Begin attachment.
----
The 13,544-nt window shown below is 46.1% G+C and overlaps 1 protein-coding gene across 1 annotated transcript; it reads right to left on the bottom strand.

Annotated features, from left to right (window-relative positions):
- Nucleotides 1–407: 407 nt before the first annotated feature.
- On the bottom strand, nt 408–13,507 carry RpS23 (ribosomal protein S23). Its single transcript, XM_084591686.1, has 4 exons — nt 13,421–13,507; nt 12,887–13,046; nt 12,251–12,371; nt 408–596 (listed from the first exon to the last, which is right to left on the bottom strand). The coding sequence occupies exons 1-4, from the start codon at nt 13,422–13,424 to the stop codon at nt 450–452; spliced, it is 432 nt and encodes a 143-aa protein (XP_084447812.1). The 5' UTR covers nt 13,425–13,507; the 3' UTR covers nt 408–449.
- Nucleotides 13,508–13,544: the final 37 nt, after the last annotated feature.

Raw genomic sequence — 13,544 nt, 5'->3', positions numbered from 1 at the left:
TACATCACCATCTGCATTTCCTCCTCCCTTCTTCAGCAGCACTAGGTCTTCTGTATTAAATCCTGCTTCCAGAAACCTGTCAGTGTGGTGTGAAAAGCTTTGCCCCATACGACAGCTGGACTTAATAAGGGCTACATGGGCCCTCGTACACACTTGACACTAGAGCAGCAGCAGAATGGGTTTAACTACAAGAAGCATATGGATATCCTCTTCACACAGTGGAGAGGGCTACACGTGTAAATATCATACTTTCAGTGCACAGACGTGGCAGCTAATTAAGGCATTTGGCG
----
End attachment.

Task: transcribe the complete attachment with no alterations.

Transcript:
The 13,544-nt window shown below is 46.1% G+C and overlaps 1 protein-coding gene across 1 annotated transcript; it reads right to left on the bottom strand.

Annotated features, from left to right (window-relative positions):
- Nucleotides 1–407: 407 nt before the first annotated feature.
- On the bottom strand, nt 408–13,507 carry RpS23 (ribosomal protein S23). Its single transcript, XM_084591686.1, has 4 exons — nt 13,421–13,507; nt 12,887–13,046; nt 12,251–12,371; nt 408–596 (listed from the first exon to the last, which is right to left on the bottom strand). The coding sequence occupies exons 1-4, from the start codon at nt 13,422–13,424 to the stop codon at nt 450–452; spliced, it is 432 nt and encodes a 143-aa protein (XP_084447812.1). The 5' UTR covers nt 13,425–13,507; the 3' UTR covers nt 408–449.
- Nucleotides 13,508–13,544: the final 37 nt, after the last annotated feature.

Raw genomic sequence — 13,544 nt, 5'->3', positions numbered from 1 at the left:
TACATCACCATCTGCATTTCCTCCTCCCTTCTTCAGCAGCACTAGGTCTTCTGTATTAAATCCTGCTTCCAGAAACCTGTCAGTGTGGTGTGAAAAGCTTTGCCCCATACGACAGCTGGACTTAATAAGGGCTACATGGGCCCTCGTACACACTTGACACTAGAGCAGCAGCAGAATGGGTTTAACTACAAGAAGCATATGGATATCCTCTTCACACAGTGGAGAGGGCTACACGTGTAAATATCATACTTTCAGTGCACAGACGTGGCAGCTAATTAAGGCATTTGGCG